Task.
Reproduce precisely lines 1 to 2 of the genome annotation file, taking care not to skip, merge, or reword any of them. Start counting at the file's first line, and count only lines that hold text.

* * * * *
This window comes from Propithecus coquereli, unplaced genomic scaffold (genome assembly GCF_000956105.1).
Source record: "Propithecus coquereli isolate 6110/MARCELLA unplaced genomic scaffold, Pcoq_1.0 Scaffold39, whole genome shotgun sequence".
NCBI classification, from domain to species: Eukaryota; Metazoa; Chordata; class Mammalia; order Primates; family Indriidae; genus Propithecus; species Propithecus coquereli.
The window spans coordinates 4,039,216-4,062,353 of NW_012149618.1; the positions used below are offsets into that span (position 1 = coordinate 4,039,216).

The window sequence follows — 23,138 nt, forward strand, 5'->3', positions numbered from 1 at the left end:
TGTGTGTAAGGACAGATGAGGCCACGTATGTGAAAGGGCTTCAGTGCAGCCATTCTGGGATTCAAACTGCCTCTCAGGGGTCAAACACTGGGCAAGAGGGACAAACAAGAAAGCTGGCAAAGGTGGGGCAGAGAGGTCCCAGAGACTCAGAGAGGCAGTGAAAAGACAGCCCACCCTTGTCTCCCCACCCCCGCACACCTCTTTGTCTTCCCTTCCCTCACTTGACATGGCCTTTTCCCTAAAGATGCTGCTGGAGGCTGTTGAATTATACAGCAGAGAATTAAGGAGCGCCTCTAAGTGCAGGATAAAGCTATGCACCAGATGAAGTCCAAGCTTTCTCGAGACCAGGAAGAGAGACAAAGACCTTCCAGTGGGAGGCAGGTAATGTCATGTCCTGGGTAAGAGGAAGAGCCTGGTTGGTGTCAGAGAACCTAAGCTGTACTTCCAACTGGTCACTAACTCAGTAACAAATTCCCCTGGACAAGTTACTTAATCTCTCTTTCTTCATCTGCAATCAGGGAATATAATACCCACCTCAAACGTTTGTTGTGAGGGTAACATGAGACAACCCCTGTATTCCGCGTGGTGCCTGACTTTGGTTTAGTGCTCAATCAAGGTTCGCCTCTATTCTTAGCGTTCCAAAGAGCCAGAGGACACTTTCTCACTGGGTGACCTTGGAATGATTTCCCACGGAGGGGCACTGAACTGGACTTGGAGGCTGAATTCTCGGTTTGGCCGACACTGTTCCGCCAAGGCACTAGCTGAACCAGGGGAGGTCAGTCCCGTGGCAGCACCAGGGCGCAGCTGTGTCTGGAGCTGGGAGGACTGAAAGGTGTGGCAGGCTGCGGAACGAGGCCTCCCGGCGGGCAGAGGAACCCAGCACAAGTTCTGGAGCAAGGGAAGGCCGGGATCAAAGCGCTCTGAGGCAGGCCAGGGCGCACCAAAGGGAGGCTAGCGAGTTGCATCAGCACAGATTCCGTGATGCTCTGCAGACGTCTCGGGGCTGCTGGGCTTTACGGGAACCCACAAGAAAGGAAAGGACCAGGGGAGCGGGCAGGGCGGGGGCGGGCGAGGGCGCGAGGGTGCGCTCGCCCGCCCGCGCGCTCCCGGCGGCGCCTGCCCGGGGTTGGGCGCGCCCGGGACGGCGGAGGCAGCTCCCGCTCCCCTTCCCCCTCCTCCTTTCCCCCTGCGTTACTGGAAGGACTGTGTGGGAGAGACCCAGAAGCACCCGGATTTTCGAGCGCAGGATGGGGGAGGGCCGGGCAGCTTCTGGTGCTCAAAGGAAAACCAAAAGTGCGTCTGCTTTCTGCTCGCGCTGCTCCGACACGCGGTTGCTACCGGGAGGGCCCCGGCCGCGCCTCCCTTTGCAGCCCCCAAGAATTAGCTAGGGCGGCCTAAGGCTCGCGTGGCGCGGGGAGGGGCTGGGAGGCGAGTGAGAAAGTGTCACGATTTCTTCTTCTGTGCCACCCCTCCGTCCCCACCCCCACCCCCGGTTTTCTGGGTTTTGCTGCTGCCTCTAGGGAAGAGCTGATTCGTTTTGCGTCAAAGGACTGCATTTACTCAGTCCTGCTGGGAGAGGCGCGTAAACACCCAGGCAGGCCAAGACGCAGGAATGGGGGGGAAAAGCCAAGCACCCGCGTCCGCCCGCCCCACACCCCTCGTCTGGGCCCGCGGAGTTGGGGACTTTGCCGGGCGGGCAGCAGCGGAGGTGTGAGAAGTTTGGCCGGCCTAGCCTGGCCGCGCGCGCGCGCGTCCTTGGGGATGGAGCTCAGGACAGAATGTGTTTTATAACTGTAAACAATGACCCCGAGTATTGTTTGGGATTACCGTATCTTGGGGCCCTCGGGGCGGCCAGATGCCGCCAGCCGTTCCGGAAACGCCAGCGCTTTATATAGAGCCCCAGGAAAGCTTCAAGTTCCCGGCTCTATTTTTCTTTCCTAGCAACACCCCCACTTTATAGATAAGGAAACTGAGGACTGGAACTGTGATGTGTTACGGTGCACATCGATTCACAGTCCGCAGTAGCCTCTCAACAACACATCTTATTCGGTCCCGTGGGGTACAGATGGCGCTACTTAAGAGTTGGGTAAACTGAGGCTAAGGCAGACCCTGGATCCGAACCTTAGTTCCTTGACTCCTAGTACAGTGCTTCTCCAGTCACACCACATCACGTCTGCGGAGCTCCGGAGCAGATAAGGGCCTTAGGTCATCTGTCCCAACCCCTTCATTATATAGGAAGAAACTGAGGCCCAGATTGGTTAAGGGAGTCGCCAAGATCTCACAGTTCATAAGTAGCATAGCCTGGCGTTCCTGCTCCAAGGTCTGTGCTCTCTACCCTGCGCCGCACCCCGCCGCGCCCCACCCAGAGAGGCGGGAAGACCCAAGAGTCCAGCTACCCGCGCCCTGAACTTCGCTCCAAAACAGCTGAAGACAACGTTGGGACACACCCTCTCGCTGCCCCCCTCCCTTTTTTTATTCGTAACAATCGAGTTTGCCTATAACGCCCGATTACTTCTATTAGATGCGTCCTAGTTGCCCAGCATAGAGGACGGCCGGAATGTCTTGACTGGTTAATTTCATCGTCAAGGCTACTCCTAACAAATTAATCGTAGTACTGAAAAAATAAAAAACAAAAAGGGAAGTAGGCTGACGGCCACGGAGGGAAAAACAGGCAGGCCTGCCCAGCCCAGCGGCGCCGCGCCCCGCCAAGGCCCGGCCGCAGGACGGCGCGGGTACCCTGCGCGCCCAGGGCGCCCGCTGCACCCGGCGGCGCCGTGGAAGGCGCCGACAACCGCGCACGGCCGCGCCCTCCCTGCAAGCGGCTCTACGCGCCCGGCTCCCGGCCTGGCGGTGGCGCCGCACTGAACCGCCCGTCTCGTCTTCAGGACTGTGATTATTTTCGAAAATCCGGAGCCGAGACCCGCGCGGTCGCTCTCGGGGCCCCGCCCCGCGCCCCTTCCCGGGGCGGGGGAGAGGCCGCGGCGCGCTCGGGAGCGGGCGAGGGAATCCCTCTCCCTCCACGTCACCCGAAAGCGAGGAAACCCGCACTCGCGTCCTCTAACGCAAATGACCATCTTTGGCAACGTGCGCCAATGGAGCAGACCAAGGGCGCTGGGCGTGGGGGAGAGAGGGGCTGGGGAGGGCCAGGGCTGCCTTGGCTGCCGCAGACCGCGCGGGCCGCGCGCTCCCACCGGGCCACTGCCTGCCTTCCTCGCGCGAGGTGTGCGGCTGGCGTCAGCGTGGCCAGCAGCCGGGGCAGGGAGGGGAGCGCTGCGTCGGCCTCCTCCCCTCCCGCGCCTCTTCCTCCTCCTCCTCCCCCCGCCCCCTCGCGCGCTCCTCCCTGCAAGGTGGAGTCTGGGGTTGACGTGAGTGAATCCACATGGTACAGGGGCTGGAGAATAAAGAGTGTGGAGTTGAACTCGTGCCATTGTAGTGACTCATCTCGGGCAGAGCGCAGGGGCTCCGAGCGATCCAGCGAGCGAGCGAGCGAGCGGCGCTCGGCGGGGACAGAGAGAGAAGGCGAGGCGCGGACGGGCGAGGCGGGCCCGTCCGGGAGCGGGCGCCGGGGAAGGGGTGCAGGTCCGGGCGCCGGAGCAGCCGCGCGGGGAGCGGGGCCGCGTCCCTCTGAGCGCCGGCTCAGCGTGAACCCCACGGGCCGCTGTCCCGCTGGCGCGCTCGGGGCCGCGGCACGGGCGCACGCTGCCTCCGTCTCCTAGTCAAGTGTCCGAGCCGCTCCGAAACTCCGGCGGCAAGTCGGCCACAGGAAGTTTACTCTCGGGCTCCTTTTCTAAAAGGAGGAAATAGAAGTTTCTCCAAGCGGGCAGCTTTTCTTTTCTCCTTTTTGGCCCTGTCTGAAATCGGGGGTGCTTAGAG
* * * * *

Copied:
This window comes from Propithecus coquereli, unplaced genomic scaffold (genome assembly GCF_000956105.1).
Source record: "Propithecus coquereli isolate 6110/MARCELLA unplaced genomic scaffold, Pcoq_1.0 Scaffold39, whole genome shotgun sequence".